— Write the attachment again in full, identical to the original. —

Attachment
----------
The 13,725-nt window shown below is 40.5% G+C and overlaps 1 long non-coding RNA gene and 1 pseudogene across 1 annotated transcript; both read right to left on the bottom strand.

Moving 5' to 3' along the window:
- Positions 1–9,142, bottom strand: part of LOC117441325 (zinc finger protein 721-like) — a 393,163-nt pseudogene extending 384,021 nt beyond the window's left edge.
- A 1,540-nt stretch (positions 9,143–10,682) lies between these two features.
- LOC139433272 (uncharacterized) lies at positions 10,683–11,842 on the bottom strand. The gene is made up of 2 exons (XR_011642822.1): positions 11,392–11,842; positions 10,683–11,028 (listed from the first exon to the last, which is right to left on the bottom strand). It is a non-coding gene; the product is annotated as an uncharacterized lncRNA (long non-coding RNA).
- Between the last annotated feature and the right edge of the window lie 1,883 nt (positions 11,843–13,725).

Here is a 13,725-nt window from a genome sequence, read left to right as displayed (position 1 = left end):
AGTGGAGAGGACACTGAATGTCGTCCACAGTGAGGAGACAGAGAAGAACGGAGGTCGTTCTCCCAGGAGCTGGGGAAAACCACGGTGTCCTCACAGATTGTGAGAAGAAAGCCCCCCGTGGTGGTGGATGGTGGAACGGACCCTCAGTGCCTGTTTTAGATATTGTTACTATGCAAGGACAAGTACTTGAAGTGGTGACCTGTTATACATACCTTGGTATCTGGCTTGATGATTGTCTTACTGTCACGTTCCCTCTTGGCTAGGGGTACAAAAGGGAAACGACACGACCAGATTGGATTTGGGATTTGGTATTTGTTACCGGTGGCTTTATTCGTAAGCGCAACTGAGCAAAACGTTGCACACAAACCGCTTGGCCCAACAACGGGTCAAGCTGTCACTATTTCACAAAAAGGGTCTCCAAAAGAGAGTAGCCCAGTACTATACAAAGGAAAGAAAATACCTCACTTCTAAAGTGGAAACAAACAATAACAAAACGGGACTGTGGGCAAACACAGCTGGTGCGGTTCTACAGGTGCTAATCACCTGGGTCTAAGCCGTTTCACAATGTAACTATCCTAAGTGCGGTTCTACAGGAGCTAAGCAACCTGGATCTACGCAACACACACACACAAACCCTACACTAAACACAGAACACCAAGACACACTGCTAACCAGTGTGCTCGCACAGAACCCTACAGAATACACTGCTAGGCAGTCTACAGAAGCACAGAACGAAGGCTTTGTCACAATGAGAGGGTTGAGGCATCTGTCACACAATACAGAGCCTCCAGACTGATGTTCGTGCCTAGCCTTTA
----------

The 13,725-nt window shown below is 40.5% G+C and overlaps 1 long non-coding RNA gene and 1 pseudogene across 1 annotated transcript; both read right to left on the bottom strand.

Moving 5' to 3' along the window:
- Positions 1–9,142, bottom strand: part of LOC117441325 (zinc finger protein 721-like) — a 393,163-nt pseudogene extending 384,021 nt beyond the window's left edge.
- A 1,540-nt stretch (positions 9,143–10,682) lies between these two features.
- LOC139433272 (uncharacterized) lies at positions 10,683–11,842 on the bottom strand. The gene is made up of 2 exons (XR_011642822.1): positions 11,392–11,842; positions 10,683–11,028 (listed from the first exon to the last, which is right to left on the bottom strand). It is a non-coding gene; the product is annotated as an uncharacterized lncRNA (long non-coding RNA).
- Between the last annotated feature and the right edge of the window lie 1,883 nt (positions 11,843–13,725).

Here is a 13,725-nt window from a genome sequence, read left to right as displayed (position 1 = left end):
AGTGGAGAGGACACTGAATGTCGTCCACAGTGAGGAGACAGAGAAGAACGGAGGTCGTTCTCCCAGGAGCTGGGGAAAACCACGGTGTCCTCACAGATTGTGAGAAGAAAGCCCCCCGTGGTGGTGGATGGTGGAACGGACCCTCAGTGCCTGTTTTAGATATTGTTACTATGCAAGGACAAGTACTTGAAGTGGTGACCTGTTATACATACCTTGGTATCTGGCTTGATGATTGTCTTACTGTCACGTTCCCTCTTGGCTAGGGGTACAAAAGGGAAACGACACGACCAGATTGGATTTGGGATTTGGTATTTGTTACCGGTGGCTTTATTCGTAAGCGCAACTGAGCAAAACGTTGCACACAAACCGCTTGGCCCAACAACGGGTCAAGCTGTCACTATTTCACAAAAAGGGTCTCCAAAAGAGAGTAGCCCAGTACTATACAAAGGAAAGAAAATACCTCACTTCTAAAGTGGAAACAAACAATAACAAAACGGGACTGTGGGCAAACACAGCTGGTGCGGTTCTACAGGTGCTAATCACCTGGGTCTAAGCCGTTTCACAATGTAACTATCCTAAGTGCGGTTCTACAGGAGCTAAGCAACCTGGATCTACGCAACACACACACACAAACCCTACACTAAACACAGAACACCAAGACACACTGCTAACCAGTGTGCTCGCACAGAACCCTACAGAATACACTGCTAGGCAGTCTACAGAAGCACAGAACGAAGGCTTTGTCACAATGAGAGGGTTGAGGCATCTGTCACACAATACAGAGCCTCCAGACTGATGTTCGTGCCTAGCCTTTA